SpaceX always clears the area for safety. Smith's concern is a rocket malfunction that could threaten nearby South Padre Island, the tourist and retirement mecca where she lives. "How are you going to face up to an explosion that could be so much bigger than the explosions we've already had?" Smith said. SpaceX says it has the ability to end any flight that goes off course. In the future, SpaceX plans to launch Starships from platforms far out at sea.
There is also the question of access to Boca Chica Beach, which is popular with many local residents. "I know people that spend the day collecting shells, and fishing and the family can come out," said Molly Smith with Save RGV. Highway 4 is the only way out to Boca Chica, and SpaceX wants permission to close the road for up to 500 hours per year.
There has been talk of building a tunnel from nearby South Padre Island to provide access to Boca Chica. Cameron County Judge Eddie Treviño says it is a real idea from one of Elon Musk's other companies, The Boring Company, which specializes in building tunnels. "They came down, took a look. Our staff met with them. They believe it's possible," said Treviño.
As the top elected official in Cameron County, Treviño says he understands the value of preserving Boca Chica and its environment. "The concerns that have been raised by environmental groups are extremely valid and have to be taken into consideration," said Treviño.
But Treviño also believes there's a way to move forward with the Starship project without sacrificing a community treasure. "It can't be an all-or-nothing scenario. It has to be a win-win for everybody," said Treviño.
Treviño says he has spoken directly to Elon Musk about the environmental concerns raised by people in Cameron County. "The conversations that I've had with Mr. Musk and the members of his team at SpaceX all have voiced their concern and their support that they don't negatively impact the environment," said Treviño.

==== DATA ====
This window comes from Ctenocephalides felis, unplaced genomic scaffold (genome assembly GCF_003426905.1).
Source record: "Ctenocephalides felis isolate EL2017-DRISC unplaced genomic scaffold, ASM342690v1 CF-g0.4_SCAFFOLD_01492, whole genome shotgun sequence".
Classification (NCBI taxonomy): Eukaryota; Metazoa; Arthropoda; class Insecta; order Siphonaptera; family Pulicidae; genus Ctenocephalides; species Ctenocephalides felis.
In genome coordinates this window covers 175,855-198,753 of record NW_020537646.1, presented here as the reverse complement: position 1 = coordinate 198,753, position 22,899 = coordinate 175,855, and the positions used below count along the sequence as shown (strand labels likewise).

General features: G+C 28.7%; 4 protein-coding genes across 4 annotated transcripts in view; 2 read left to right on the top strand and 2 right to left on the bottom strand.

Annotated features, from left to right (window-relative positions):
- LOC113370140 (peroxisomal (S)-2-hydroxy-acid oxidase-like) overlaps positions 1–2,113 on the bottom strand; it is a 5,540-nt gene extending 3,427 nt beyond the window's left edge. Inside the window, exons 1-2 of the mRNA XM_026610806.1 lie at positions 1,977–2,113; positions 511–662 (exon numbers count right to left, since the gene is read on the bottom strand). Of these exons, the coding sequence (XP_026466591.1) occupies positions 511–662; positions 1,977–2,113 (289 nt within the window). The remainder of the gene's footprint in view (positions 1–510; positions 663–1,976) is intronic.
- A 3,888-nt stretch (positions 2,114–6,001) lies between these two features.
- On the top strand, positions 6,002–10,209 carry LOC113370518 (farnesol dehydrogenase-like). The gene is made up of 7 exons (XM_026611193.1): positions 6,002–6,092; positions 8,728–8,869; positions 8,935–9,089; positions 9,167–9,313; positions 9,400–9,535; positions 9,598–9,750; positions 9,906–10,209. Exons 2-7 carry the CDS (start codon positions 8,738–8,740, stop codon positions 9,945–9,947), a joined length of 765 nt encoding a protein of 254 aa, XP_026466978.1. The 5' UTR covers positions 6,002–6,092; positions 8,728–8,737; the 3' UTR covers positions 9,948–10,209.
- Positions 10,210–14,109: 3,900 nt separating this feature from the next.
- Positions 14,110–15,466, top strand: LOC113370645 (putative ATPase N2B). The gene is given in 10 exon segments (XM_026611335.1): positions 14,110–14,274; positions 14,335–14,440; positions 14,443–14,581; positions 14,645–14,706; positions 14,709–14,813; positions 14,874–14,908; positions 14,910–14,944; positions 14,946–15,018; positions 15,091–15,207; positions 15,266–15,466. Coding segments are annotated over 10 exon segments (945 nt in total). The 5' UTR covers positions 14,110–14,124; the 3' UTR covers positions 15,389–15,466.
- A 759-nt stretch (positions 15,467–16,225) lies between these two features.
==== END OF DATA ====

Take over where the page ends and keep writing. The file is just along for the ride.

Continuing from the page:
The job of regulating the project lies with the federal government, specifically the Federal Aviation Administration. SpaceX must have a permit from the FAA to continue its work and launch Starships into orbit from Boca Chica.
The FAA is in process of evaluating what's called the Draft Programmatic Environmental Assessment (PEA). It's a lengthy document outlining SpaceX's plans at Boca Chica and their impact on the environment. It was prepared by SpaceX with oversight from the FAA. Chapman says that's a big problem. "When the company that wants to do it gets to write it, this is what you get," he said. The FAA says its evaluation will be independent.
During a recent public hearing process, the FAA says it received more than 17,000 written comments and 121 verbal comments on the Draft PEA. The agency says it will take all of that information into account before making a decision on what comes next. The FAA says it hopes to complete that process by December 31, 2021 - a date now highly anticipated by SpaceX and environmentalists alike.
People in nearby Brownsville are also watching closely. The city has been called one of the poorest in the U.S. But there is new hope that SpaceX might provide a major boost to the area's economy. "I think opportunities like this don't come often," said Josh Mejia. Mejia is President and CEO of the Brownsville Community Improvement Corporation (BCIC), which fosters economic growth in the city.